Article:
Take a Break: Fun Summer Tips to Share With Your Students and Their Families

Summer TipsWhen the stars aligned and life events shifted in my little world four years ago, it meant I finally had some time off work during the summer months. My then-7-year-old daughter was ecstatic. Suddenly, we had FOUR WHOLE WEEKS to travel, explore, lounge around the lake, take the dogs for hikes, you-name-it. Summer was ON.

Since then, I’ve become addicted to finding new, fun and affordable things to do during the summer months. Sometimes it’s big gestures (we tour a new city each summer. Last year it was New York City, this summer we traipsed around Washington D.C. for two days.) Other times it’s as simple as biking from our house to a lake 10 miles away and then swimming for a couple hours before heading home in time to make dinner. I’ve found that my daughter is more relaxed during the summer, and not so eager to hang out with her friends instead of her mom, so I take full advantage of these rare mother-daughter-bonding opportunities. We suggest you encourage your students and their families to do the same. Below are a few suggestions, resources, and summer tips for enjoying summer’s long, lazy days and warm, star-filled nights.

Keep it local (and free!) — You don’t have to travel far away to enjoy your summer. If you’re in or near an urban area, check the local library listings and city parks and rec schedule for free, family friendly activities going on in your neck of the woods. In Portland, Ore., for instance, the city’s Parks and Recreation department is hosting nearly 100 free concerts and family friendly movies in local parks this summer, as well as three months’ worth of free lunches and games for families in playgrounds throughout the city.  The folks in Lansing, Mich., are celebrating that city’s 20th annual free Concerts in the Park series, and in Charlotte, N.C., the local mall transforms its outdoor courtyard into an open-air movie theater for families during the summer months.

Play tourist — Part of the thrill of being a tourist is making new discoveries and feeling open to adventure. But you don’t have to leave your town to play tourist. My daughter and I have a monthly “tourist day,” where we hit some of our city’s most popular tourist spots. We stay away from the ones we’re used to and try out new museums, gardens, and other attractions. We always have a great time learning something new about our own hometown, and at the end of the day we don’t have to trudge to a boring motel room, because home is just a few miles away. Some summer tips for playing tourist:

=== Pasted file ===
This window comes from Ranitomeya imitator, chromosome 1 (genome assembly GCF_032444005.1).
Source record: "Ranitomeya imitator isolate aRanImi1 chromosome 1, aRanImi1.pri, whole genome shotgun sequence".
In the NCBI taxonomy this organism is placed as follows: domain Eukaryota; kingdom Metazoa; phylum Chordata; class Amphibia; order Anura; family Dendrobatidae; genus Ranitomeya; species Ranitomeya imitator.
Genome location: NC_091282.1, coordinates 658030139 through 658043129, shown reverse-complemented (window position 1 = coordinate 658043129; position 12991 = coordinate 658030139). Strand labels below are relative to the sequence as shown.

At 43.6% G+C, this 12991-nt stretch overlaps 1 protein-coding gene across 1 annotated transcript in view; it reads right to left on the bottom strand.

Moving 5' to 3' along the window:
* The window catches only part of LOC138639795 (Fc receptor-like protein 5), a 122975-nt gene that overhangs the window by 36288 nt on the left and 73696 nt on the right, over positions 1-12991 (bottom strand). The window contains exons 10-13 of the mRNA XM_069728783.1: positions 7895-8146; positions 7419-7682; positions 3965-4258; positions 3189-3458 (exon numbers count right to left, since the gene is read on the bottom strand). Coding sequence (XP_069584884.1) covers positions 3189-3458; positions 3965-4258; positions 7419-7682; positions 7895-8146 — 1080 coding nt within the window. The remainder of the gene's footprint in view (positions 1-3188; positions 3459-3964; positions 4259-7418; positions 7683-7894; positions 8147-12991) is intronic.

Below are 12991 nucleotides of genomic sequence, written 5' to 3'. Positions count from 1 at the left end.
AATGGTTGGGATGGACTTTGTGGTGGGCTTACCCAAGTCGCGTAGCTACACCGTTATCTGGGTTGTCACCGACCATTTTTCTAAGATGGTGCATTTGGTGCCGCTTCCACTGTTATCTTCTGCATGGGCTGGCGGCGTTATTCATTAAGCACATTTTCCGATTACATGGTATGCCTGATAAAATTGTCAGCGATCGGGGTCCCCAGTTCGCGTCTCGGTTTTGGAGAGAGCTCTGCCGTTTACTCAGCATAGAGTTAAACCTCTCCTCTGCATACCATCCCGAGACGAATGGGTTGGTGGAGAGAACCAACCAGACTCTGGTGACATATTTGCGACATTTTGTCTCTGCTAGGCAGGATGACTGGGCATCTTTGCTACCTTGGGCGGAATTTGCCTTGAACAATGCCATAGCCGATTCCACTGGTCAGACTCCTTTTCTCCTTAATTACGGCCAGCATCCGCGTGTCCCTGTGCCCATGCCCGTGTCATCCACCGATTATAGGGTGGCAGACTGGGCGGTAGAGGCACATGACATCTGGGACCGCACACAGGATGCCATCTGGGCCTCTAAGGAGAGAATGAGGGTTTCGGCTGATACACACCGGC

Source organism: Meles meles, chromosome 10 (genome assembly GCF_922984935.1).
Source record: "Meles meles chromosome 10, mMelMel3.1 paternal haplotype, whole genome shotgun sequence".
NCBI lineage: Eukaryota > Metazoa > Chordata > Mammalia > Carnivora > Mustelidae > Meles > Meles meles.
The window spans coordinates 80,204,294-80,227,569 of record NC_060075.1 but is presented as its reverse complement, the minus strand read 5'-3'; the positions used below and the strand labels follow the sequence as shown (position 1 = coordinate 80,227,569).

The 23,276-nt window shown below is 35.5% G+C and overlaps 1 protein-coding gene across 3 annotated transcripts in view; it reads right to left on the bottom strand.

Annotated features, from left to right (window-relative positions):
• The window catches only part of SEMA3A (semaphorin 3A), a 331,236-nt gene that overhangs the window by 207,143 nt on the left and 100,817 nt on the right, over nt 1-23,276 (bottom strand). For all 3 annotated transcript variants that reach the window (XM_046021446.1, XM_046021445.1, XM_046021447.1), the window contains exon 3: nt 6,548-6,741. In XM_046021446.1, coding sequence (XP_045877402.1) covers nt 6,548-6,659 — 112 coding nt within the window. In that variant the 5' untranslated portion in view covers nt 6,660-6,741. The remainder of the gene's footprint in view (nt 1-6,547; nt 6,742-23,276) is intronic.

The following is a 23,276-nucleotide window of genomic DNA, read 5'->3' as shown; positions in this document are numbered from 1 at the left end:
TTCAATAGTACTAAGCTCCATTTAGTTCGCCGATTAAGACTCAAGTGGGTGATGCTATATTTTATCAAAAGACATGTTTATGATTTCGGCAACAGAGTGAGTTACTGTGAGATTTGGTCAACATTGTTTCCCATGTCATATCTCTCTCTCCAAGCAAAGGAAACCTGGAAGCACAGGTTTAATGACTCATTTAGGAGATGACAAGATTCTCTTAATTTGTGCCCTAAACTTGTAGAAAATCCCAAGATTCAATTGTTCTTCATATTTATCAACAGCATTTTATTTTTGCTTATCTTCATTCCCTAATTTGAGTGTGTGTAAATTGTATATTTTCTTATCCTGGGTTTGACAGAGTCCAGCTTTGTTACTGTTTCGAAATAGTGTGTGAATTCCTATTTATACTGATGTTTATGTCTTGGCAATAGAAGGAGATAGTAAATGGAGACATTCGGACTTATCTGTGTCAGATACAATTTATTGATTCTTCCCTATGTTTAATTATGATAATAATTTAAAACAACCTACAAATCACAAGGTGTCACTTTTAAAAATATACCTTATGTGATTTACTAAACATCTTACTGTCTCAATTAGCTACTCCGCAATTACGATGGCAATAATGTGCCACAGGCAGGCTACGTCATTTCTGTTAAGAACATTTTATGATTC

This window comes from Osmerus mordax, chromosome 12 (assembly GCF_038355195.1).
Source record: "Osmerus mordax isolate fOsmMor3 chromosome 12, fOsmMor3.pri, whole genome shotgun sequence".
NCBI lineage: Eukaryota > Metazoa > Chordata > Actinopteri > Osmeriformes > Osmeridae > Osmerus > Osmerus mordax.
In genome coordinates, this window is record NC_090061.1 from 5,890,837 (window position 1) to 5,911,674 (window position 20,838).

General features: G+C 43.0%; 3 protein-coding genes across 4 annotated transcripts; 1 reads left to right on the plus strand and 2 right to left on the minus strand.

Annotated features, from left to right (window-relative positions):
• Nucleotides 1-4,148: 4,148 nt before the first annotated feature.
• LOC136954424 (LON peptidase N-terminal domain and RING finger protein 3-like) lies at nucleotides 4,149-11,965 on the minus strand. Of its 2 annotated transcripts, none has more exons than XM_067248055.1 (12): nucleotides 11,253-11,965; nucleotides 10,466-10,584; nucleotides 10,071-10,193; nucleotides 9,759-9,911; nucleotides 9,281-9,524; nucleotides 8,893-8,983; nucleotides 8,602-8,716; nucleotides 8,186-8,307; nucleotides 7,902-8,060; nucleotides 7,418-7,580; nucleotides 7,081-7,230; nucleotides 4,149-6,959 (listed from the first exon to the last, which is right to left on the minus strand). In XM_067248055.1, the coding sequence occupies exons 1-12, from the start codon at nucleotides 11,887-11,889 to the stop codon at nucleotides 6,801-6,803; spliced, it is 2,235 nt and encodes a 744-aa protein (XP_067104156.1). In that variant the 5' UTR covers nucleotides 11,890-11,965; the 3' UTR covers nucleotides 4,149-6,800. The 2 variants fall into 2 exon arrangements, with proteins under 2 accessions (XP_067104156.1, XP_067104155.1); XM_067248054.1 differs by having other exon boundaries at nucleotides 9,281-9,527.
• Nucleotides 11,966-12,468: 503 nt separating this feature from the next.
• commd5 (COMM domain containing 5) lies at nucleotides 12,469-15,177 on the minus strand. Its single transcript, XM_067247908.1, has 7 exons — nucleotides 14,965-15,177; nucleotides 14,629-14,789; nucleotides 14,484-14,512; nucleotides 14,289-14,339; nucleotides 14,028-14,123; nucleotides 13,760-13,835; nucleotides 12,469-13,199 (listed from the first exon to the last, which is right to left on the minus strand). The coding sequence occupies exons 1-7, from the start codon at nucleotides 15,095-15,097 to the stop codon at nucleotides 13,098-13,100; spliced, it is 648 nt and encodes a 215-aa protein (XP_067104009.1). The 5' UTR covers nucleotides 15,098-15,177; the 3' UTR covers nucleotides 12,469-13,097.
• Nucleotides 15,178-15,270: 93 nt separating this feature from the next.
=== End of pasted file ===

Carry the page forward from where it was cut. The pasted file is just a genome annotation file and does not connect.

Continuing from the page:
• Is there a part of your city or region that you rarely explore? Check out these areas first. Map out your day like a real tourist to maximize your time and see as many sites as you can. Sometimes this type of whirlwind adventure makes you feel like you truly are in a new city.
  • Leave the car at home. We like to take public transportation when we play tourist. Often, if you’re riding with morning commuters, you can really pretend like you’re a newbie and ask for some summer tips on cool places to check out during your “visit.” Other locals may have ideas and know of local haunts that you’ve never even thought about.
  • If you’re going to grab lunch on the run, go somewhere brand new. Keeping all of the sights and faces fresh will help you feel like an authentic tourist.

Soak up the sun — You can’t have a list of summer tips that doesn’t include plenty of outdoor time. These are the months to soak up that vitamin D and let your inner mermaid/gymnast/tree-climber shine. If the local swimming pool is too crowded, head for a lake. Most lakes that have swimming areas will be super crowded on the weekends, so if you have a free weekday, pack a picnic, throw on your suits, bring a good book and slather on the sunscreen (check out Safe Mama’s guide to the best natural sunscreens for children) and head to the nearest lake for a day of old-fashioned fun. Summer is an excellent time to check out new bike paths, hiking trails, playgrounds, grassy hills (to roll down!) and other fun, outdoor spots in your area. Let your children dictate which outdoor activity they want to try and then go with it. Even if it’s just a two-hour walk through the woods, they’re going to remember that way more than two hours spent inside, playing video games or watching television.

Other resources/summer tips to share with your students and their families:

What are your summer tips for having fun and being creative during these long, warm months? Share your tips and ideas with other educators in our Comments section below.

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